Why You Should Create a Unique Managed Services Brand
Concept Synonymous Branding
MSP business models would do well to consider that some people equate an entire brand with a singular concept. As an example, consider a likely episode from your own daily grind. You're parched, it's lunchtime. Do you say, "let's get a carbonated beverage"? Do you say, "I could really do with a soda-pop?" Or do you say, "Let's go get a Coke?" Or, "I need to grab a Pepsi"? When you do get to the soda machine, do you grab a Coca-Cola? Do you grab a Pepsi-Cola? Or do you get Mountain Dew, or Dr. Pepper? Do you push the Mr. PiBB button?
Sometimes even if you say, "I'm gonna grab a coke", really you mean, "I'm gonna grab whatever carbonated beverage tweaks my mental tastebuds when I look at the options on the machine". In your mind, the concept of a carbonated, sugary beverage has become epitomized by a singular brand -- in America, that's usually Coke or Pepsi. Other places have other proclivities, however; and concept-synonymous branding isn't restricted to soft-drinks. When you think "whiskey", do you think Jack Daniels? When you think Vodka, do you think "Skyy"? When you think "truck", do "Ford" or "Dodge" pop into your head? Concept-synonymous branding stretches across the board; from food to utilities and beyond. Additionally, this psychological outcome is deliberately designed by branding agencies.
You want to have concept synonymous branding define your MSP business locally. While this is an attainable goal, it's going to require concerted effort, and it likely won't happen overnight. Tips to get your brand at such a level include:
- Make your business continuously relevant to the local community.
- Get involved with sponsorship events.
- Quid pro quo advertisement; a company gets "free" service so long as they mention yours.
- General marketing -- television, radio, SEO, etc.
- Cross-promotional advertisement.
- Product placement.
There are always political events happening in LA. If you really want to tap into ROI-rich marketing, jump on the bandwagon with some of them. Granted, you want those -- with whom you jump on the bandwagon -- to be the kind of folks whom your clientele would approve of. I.E., if your primary clients are in the tech industry, it might not be a wise idea for you to provide technical support for an anti-Internet rally -- ironic as the need for that support at such a rally may be. But you would want to sponsor a technology expo if you were able to get such an opportunity. And then you'd want to take the quid pro quo approach, where those who used your services mention as much to the gathered crowd.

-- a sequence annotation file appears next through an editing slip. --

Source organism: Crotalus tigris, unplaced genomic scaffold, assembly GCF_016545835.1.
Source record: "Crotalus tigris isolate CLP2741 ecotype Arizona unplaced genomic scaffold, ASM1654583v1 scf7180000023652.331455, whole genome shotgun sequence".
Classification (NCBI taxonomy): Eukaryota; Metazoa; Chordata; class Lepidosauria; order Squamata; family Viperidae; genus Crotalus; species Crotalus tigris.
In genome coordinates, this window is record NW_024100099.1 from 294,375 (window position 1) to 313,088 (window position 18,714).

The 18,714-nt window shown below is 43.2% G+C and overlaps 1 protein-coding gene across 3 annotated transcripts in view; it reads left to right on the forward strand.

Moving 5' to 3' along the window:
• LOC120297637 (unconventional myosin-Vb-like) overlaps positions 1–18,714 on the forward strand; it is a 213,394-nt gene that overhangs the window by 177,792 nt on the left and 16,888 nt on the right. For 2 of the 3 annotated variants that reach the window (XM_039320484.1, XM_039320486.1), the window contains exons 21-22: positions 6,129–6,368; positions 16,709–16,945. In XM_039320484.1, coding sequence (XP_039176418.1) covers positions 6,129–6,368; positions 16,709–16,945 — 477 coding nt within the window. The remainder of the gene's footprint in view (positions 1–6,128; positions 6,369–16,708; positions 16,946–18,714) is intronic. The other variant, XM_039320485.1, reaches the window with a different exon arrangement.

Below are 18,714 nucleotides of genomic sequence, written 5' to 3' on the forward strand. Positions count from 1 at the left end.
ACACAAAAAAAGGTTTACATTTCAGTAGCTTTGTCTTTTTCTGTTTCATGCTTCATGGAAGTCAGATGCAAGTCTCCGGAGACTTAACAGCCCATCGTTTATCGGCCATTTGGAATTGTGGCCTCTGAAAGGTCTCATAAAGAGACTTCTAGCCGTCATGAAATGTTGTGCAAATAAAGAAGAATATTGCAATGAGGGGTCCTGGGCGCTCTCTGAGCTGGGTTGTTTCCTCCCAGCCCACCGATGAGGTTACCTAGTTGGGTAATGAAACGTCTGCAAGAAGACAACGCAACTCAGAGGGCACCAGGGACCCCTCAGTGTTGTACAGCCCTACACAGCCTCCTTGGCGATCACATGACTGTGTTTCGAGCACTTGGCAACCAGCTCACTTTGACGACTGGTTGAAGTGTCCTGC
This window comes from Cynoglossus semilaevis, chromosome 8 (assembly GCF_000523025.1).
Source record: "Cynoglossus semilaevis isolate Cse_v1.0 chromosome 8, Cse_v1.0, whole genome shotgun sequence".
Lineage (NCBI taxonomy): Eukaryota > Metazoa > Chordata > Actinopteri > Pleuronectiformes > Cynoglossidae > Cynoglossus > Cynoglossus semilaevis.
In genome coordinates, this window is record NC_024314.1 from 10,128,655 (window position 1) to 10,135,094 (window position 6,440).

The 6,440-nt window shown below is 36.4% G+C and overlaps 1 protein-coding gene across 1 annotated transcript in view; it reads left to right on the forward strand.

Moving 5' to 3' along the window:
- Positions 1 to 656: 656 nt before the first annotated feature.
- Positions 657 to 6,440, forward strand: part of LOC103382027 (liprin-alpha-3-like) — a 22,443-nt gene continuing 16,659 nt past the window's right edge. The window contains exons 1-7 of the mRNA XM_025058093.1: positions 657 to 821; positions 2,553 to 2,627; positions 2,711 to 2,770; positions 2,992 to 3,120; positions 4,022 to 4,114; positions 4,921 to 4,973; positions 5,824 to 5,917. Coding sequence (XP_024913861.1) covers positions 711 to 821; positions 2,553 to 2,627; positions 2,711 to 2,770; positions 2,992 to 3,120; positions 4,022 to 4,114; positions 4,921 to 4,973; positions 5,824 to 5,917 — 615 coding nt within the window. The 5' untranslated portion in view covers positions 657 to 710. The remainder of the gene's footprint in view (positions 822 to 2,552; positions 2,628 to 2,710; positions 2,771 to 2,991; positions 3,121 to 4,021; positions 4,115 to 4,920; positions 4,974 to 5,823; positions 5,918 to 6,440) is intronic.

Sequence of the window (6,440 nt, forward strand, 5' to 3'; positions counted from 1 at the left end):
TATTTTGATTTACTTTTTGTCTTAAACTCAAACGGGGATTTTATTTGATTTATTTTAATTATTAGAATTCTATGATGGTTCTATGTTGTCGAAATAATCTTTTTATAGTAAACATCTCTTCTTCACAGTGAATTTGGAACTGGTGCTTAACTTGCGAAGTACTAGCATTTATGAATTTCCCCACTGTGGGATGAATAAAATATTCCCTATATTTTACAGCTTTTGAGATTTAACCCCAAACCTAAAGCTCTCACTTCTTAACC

Additionally, you're going to need some presence in realms of traditional advertisement, but if you can go the cross-promotional angle, you'll save money here. Your MSP may provide a certain kind of service, and there may be a certain kind of computer that is most amenable to your purposes. So work with the manufacturers of that computer, and see if you can't get some packaged deals arranged which automatically include your services with their hardware, or vice versa.
Lastly, LA is a powder-keg of advertisement potentiality. Films have been using product placement for decades. The thing to consider here is that it isn't cheap; but choose the right motion picture vehicle and you stand to have very successful returns based on your investment.
Think Outside The Box
To get your MSP brand synonymous with the services you provide is an exploit that will take a lot of time and a lot of effort. But it is something which has been done, can be done, and is worth doing. The best way to get people into colloquially referencing your brand is voluntarily. Your MSP business must be so well-received that people just use its name as a summary for the products/support provided. If you want to be successful in this endeavor, you'll have to think outside the box. Traditional methods of branding can be useful, but expanding beyond them will more organically encourage free association between potential clients. So find where your clients congregate, and affect them directly in a way that is unobtrusive, but simultaneously beyond denial.
About the author
Brent Whitfield is CEO of DCG Technical Solutions, Inc. providing IT Support in the Los Angeles area since 1993. He started DCG as a results-oriented IT solutions company for small businesses in 1990, and built it into a company that was recognized among the Top 10 Fastest Growing MSPs in North America by MSP mentor. Brent has been featured in Fast Company, CNBC, Network Computing, Reuters, and Yahoo Business.